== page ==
Preliminary injunction: What’s your function?
“Having once granted the right to vote on equal terms, the State may not, by later arbitrary and disparate treatment, value one person’s vote over that of another.”
—Bush v. Gore, 2000
“Voting in Ohio is uniform, accessible, fair and secure.”
— John Husted, Ohio Secretary of State
Your teenage child is headed out the door, jacket on and keys in hand. You ask where she’s going and when she’ll be back. She tells you that she’s going to a friend’s house and that a few other people are coming over. Your brain goes into parent mode and you have just a moment to make a decision. If you let her go, the ship has sailed and the time to ask more questions is gone. Instead, you put a hold on things and ask more questions — questions about who will be present, whether her friend’s parents will be home and what they’ll be doing. By doing so, you prevent irrevocable harm and allow for information to be gathered before making a final decision.
The legal system does much the same thing with a preliminary injunction — the “wait just a minute young lady” of the judicial process. Neither a termination of the case nor a final order, a preliminary injunction is instead a temporary order in place until a court can gather additional evidence and make a final ruling.
In the federal system a court must consider four factors before deciding whether to issue a preliminary injunction. First, the court must consider whether the party asking for the injunction will suffer irreparable harm if the injunction is not issued. Second, the court must consider whether the party asking for the injunction has a “strong likelihood of success” on the merits of the case. Third, the court must ask whether issuing the injunction will cause harm to other persons or entities. Fourth, the court must weigh whether the public good will be served by the issuance of the injunction. Only after considering all four of those factors can the court decide whether to issue the temporary order.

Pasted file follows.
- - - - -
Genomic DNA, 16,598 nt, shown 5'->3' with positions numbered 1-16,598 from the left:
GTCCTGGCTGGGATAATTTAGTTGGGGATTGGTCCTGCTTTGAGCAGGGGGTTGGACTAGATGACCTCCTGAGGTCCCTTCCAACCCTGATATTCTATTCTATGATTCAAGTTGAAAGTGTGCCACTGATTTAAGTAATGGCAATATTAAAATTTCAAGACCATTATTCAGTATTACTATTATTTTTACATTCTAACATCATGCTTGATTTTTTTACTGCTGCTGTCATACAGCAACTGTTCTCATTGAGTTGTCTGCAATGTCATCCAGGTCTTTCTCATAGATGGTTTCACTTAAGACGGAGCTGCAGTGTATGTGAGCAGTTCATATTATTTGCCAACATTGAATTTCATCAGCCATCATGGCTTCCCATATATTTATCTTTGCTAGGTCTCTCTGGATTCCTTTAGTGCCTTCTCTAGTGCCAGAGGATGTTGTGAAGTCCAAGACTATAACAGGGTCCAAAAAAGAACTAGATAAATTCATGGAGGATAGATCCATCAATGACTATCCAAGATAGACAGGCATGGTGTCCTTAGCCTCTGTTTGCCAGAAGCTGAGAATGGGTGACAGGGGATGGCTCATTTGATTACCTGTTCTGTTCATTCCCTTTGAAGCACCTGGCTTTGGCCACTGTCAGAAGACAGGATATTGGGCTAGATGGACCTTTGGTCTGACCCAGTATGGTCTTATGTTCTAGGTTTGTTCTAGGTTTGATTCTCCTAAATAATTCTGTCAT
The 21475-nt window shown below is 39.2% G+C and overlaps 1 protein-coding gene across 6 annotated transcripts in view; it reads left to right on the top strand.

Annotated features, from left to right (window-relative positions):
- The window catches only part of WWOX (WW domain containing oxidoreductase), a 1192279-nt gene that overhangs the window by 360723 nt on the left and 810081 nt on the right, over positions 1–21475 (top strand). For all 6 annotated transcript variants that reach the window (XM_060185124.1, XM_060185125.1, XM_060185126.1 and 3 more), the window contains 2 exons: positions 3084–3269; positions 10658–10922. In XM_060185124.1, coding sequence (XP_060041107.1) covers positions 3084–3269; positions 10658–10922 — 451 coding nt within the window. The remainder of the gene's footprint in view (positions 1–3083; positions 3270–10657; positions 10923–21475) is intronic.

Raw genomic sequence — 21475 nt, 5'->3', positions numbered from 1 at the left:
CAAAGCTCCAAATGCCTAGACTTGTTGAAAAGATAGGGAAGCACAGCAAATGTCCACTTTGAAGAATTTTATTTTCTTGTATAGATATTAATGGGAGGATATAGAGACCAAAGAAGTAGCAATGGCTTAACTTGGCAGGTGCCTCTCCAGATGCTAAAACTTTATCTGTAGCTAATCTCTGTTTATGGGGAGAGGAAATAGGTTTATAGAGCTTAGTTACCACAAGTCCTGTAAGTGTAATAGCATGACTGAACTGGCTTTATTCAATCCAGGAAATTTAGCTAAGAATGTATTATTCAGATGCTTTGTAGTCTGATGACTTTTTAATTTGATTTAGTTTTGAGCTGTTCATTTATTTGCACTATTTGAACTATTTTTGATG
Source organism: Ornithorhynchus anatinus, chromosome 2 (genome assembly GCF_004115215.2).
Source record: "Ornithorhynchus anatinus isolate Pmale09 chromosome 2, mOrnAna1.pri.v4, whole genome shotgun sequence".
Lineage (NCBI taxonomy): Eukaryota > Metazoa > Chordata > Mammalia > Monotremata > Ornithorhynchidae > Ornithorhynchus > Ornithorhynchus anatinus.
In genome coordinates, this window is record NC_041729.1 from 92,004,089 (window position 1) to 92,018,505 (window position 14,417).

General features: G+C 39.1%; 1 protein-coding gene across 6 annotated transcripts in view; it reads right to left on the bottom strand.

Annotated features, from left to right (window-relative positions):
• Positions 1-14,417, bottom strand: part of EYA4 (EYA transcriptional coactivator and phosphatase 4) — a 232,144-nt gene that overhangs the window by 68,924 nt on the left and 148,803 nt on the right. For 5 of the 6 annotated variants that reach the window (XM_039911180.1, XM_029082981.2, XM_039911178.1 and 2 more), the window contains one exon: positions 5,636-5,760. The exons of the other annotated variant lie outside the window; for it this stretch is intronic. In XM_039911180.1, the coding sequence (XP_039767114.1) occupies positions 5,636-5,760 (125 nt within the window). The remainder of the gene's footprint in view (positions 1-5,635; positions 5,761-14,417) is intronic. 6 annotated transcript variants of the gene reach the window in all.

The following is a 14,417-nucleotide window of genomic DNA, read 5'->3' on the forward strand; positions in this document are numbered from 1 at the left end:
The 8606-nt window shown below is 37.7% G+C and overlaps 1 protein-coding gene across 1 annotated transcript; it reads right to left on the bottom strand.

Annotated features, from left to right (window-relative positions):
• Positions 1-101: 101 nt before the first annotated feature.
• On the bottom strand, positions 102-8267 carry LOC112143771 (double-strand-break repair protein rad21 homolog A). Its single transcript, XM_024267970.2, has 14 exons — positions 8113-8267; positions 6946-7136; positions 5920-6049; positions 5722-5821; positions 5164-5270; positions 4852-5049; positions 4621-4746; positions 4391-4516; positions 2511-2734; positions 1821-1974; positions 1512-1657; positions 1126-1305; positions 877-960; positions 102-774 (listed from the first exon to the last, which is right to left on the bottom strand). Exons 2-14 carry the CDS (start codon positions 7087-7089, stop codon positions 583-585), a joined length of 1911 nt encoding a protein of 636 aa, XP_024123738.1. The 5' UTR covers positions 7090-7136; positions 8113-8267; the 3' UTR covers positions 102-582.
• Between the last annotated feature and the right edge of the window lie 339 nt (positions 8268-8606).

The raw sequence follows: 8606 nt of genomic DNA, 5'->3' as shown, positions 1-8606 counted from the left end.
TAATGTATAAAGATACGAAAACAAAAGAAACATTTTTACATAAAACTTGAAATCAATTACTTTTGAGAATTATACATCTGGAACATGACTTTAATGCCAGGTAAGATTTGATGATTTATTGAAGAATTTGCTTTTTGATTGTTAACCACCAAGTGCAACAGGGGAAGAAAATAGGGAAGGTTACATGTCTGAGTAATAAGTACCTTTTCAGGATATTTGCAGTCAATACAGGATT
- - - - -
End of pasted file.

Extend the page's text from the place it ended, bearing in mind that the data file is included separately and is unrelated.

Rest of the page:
Usually, an injunction is an order preventing someone from doing something or requiring someone to do something. Frequently, the injunction is an order preventing a law from taking effect or a government official from carrying out a certain act. Such was the case one week ago when U.S. District Court Judge Peter C. Economus ordered that Ohio Secretary of State John Husted not enforce Ohio Revised Code section 3509.03 that defines the days and hours that boards of elections will be open for in-person absentee voting.
In his decision, Judge Economus determined that the changes to Ohio’s early voting requirements had reduced the likelihood that people could vote early, placed an unequal burden on certain classes of voters who were more likely to vote on the weekend, and had created different rules for overseas and military voters. In so concluding, he came to the decision that the plaintiffs were likely to prevail on the merits and that they would be harmed if an injunction was not granted. He concluded that there would be harm to the State of Ohio by way of increased burdens on (and costs to) local boards of elections but that this was outweighed by the other factors in the case. Finally, he concluded that the public interest was served by issuing the preliminary injunction.
Ohio Attorney General Mike DeWine noted that Ohio has always had a different set of rules for overseas military voters and stated that he would appeal the decision to the 6th U.S. Circuit Court of Appeals, the federal appeals court that has jurisdiction over cases from Ohio. The Court of Appeals, knowing that the election is just two months away, is likely to expedite the appeals process in an attempt to rule on the appeal prior to the election.
Because the appeal was forthcoming, Secretary of State Husted ordered local county boards of elections to wait and not yet set absentee and early voting hours on the days covered by the injunction. In response, the District Court set a hearing for next Thursday to determine whether it will order that those hours be set. The Secretary of State’s office has said that it will comply with whatever ruling the court makes and will strive to make the voting hours the same in all counties.
In-person absentee voting begins 35 days before the election which means that you can vote at the Delaware County Board of Elections early voting center, 149 E. Orange Road, Lewis Center, at 8 a.m. Oct. 2. Whether that voting will continue through the weekend before Election Day is now in the hands of the 6th Circuit Court of Appeals.
David Hejmanowski is a Magistrate and Court Administrator of the Delaware County Juvenile Court and a former Assistant Prosecuting Attorney.